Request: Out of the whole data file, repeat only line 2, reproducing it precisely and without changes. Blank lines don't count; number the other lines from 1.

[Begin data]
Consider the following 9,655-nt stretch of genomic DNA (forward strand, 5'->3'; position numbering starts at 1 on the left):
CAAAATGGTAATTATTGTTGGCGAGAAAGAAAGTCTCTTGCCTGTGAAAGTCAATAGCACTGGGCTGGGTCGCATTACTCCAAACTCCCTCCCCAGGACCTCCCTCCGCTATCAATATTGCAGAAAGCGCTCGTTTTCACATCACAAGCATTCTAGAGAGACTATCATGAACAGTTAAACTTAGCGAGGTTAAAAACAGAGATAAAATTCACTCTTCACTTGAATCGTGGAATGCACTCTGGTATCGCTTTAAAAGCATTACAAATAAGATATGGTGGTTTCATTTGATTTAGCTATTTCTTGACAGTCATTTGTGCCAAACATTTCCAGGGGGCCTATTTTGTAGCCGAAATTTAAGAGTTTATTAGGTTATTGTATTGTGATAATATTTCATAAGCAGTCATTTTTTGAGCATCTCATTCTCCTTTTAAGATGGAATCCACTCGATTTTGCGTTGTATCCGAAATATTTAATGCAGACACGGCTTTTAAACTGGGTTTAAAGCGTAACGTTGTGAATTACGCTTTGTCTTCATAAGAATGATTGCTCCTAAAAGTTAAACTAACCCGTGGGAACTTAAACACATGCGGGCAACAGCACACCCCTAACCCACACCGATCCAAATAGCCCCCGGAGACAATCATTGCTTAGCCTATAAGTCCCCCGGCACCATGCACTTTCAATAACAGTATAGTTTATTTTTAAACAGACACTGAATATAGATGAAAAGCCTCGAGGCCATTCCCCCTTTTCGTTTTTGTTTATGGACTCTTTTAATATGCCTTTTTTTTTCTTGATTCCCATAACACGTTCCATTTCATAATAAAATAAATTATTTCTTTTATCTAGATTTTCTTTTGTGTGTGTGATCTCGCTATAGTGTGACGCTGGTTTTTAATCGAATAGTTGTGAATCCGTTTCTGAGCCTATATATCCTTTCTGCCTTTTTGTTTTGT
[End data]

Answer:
CAAAATGGTAATTATTGTTGGCGAGAAAGAAAGTCTCTTGCCTGTGAAAGTCAATAGCACTGGGCTGGGTCGCATTACTCCAAACTCCCTCCCCAGGACCTCCCTCCGCTATCAATATTGCAGAAAGCGCTCGTTTTCACATCACAAGCATTCTAGAGAGACTATCATGAACAGTTAAACTTAGCGAGGTTAAAAACAGAGATAAAATTCACTCTTCACTTGAATCGTGGAATGCACTCTGGTATCGCTTTAAAAGCATTACAAATAAGATATGGTGGTTTCATTTGATTTAGCTATTTCTTGACAGTCATTTGTGCCAAACATTTCCAGGGGGCCTATTTTGTAGCCGAAATTTAAGAGTTTATTAGGTTATTGTATTGTGATAATATTTCATAAGCAGTCATTTTTTGAGCATCTCATTCTCCTTTTAAGATGGAATCCACTCGATTTTGCGTTGTATCCGAAATATTTAATGCAGACACGGCTTTTAAACTGGGTTTAAAGCGTAACGTTGTGAATTACGCTTTGTCTTCATAAGAATGATTGCTCCTAAAAGTTAAACTAACCCGTGGGAACTTAAACACATGCGGGCAACAGCACACCCCTAACCCACACCGATCCAAATAGCCCCCGGAGACAATCATTGCTTAGCCTATAAGTCCCCCGGCACCATGCACTTTCAATAACAGTATAGTTTATTTTTAAACAGACACTGAATATAGATGAAAAGCCTCGAGGCCATTCCCCCTTTTCGTTTTTGTTTATGGACTCTTTTAATATGCCTTTTTTTTTCTTGATTCCCATAACACGTTCCATTTCATAATAAAATAAATTATTTCTTTTATCTAGATTTTCTTTTGTGTGTGTGATCTCGCTATAGTGTGACGCTGGTTTTTAATCGAATAGTTGTGAATCCGTTTCTGAGCCTATATATCCTTTCTGCCTTTTTGTTTTGT